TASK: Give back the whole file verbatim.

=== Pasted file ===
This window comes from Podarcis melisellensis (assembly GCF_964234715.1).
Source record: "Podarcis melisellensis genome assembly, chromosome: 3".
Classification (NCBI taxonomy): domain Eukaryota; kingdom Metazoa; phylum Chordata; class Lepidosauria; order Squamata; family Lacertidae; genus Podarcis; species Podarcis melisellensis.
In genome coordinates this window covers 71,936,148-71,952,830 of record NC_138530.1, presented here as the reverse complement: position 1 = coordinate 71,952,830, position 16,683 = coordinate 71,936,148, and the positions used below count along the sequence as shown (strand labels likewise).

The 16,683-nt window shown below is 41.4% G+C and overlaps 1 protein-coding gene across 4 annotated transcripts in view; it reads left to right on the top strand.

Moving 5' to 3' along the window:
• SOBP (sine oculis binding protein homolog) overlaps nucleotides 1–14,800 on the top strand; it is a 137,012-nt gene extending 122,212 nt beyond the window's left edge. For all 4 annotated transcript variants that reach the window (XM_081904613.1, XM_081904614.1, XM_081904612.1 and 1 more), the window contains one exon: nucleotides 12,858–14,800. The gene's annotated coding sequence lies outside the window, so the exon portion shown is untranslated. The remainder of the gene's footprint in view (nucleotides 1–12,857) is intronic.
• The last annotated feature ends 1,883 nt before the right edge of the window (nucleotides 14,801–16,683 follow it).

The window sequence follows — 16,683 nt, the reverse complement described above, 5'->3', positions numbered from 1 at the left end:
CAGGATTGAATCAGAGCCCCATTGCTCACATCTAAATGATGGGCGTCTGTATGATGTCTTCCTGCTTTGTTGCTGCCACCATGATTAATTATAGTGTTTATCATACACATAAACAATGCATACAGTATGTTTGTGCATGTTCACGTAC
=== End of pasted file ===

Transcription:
This window comes from Podarcis melisellensis (assembly GCF_964234715.1).
Source record: "Podarcis melisellensis genome assembly, chromosome: 3".
Classification (NCBI taxonomy): domain Eukaryota; kingdom Metazoa; phylum Chordata; class Lepidosauria; order Squamata; family Lacertidae; genus Podarcis; species Podarcis melisellensis.
In genome coordinates this window covers 71,936,148-71,952,830 of record NC_138530.1, presented here as the reverse complement: position 1 = coordinate 71,952,830, position 16,683 = coordinate 71,936,148, and the positions used below count along the sequence as shown (strand labels likewise).

The 16,683-nt window shown below is 41.4% G+C and overlaps 1 protein-coding gene across 4 annotated transcripts in view; it reads left to right on the top strand.

Moving 5' to 3' along the window:
• SOBP (sine oculis binding protein homolog) overlaps nucleotides 1–14,800 on the top strand; it is a 137,012-nt gene extending 122,212 nt beyond the window's left edge. For all 4 annotated transcript variants that reach the window (XM_081904613.1, XM_081904614.1, XM_081904612.1 and 1 more), the window contains one exon: nucleotides 12,858–14,800. The gene's annotated coding sequence lies outside the window, so the exon portion shown is untranslated. The remainder of the gene's footprint in view (nucleotides 1–12,857) is intronic.
• The last annotated feature ends 1,883 nt before the right edge of the window (nucleotides 14,801–16,683 follow it).

The window sequence follows — 16,683 nt, the reverse complement described above, 5'->3', positions numbered from 1 at the left end:
CAGGATTGAATCAGAGCCCCATTGCTCACATCTAAATGATGGGCGTCTGTATGATGTCTTCCTGCTTTGTTGCTGCCACCATGATTAATTATAGTGTTTATCATACACATAAACAATGCATACAGTATGTTTGTGCATGTTCACGTAC